Sylvie’s Technique Vlog – High Repetition Training of Technique

Quick Intro: This post is about my latest Sylvie’s Technique Vlog, sharing on the benefits of super high repetition training of an isolated technique. Every week I publish a...

Quick Intro: This post is about my latest Sylvie’s Technique Vlog, sharing on the benefits of super high repetition training of an isolated technique. Every week I publish a new 1 minute technique vlog on my page Muay Thai Techniques – Preserver The Legacy, and a much more extensive vlog on that technique on Nak Muay Nation in the VIP course section. Once a month I share the entire vlog, just to let everyone know what’s happening over at Nak Muay Nation, and this is one of those. At the bottom of this article you can find a playlist of all my technique vlogs so far. These are not demo videos, but really vlogs just talking about approaches to training and specific techniques that I’m working with. I hope you enjoy, and find them of value.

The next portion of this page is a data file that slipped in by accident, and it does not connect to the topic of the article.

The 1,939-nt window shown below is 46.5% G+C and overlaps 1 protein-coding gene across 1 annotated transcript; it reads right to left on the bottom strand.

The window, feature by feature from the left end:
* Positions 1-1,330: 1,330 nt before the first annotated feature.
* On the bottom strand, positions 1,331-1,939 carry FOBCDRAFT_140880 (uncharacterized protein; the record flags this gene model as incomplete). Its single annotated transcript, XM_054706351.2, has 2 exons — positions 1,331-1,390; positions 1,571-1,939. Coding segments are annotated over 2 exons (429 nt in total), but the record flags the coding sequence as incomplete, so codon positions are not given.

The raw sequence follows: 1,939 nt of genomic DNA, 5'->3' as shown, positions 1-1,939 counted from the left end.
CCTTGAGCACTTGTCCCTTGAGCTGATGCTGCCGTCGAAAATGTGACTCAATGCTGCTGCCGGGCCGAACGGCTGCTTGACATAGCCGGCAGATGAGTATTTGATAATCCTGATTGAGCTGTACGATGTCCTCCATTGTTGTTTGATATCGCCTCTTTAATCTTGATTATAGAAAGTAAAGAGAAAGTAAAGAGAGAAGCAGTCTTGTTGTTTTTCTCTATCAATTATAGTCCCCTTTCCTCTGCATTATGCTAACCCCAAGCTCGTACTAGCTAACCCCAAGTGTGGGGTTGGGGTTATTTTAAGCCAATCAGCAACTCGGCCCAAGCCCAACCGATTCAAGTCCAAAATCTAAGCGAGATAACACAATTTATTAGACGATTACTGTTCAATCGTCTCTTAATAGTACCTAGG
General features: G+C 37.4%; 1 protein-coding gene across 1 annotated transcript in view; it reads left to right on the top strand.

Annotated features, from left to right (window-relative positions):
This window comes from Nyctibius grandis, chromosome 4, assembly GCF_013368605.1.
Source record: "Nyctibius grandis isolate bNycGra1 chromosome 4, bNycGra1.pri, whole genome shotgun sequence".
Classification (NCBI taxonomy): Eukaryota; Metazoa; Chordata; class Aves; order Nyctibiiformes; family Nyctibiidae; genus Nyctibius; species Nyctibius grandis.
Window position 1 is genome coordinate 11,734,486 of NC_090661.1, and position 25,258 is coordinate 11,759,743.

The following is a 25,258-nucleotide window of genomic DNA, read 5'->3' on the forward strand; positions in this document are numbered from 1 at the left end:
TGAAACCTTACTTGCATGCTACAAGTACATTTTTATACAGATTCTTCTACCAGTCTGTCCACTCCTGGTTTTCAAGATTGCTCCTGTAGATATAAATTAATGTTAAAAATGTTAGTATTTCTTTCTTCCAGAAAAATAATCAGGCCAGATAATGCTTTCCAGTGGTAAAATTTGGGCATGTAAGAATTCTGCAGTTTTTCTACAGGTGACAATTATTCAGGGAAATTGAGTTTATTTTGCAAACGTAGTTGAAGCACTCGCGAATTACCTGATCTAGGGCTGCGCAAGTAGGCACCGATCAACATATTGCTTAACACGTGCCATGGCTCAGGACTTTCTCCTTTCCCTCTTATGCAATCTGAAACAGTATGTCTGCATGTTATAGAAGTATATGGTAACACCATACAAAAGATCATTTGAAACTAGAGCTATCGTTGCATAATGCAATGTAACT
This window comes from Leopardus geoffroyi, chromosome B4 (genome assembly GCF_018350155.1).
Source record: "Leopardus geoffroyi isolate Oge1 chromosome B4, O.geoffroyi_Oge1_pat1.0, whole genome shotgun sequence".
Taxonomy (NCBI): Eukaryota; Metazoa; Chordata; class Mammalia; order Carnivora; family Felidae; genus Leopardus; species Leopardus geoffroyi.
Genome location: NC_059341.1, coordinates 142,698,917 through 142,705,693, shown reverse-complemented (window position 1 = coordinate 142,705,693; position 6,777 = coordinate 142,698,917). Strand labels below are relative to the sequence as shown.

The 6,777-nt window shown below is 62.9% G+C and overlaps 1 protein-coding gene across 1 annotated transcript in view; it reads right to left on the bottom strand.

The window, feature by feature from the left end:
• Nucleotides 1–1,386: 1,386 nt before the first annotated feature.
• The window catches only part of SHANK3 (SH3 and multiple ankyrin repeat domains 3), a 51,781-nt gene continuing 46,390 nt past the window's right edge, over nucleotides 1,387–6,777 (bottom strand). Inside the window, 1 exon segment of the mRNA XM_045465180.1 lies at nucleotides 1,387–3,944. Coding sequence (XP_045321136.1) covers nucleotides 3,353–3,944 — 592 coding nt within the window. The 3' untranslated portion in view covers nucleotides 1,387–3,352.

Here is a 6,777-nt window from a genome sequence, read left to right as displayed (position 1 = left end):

this week’s vlog, above

One of the first deficits I encountered in learning Muay Thai was in high repetition. The way I trained, long ago, one on one in Master K’s basement, I’d do 5 minutes at a time of a single kick or knee but I had no way to get the repetition required for building deep muscle memory. Coming to Thailand was partly intended to fill that hole in my training, because I knew that training twice per day, every day, would absolutely create an increase in repetition. But in the 5+ years I’ve lived, trained and fought full time in Thailand now, this lesson has revealed itself to me over and again, at different levels and with greater importance over time.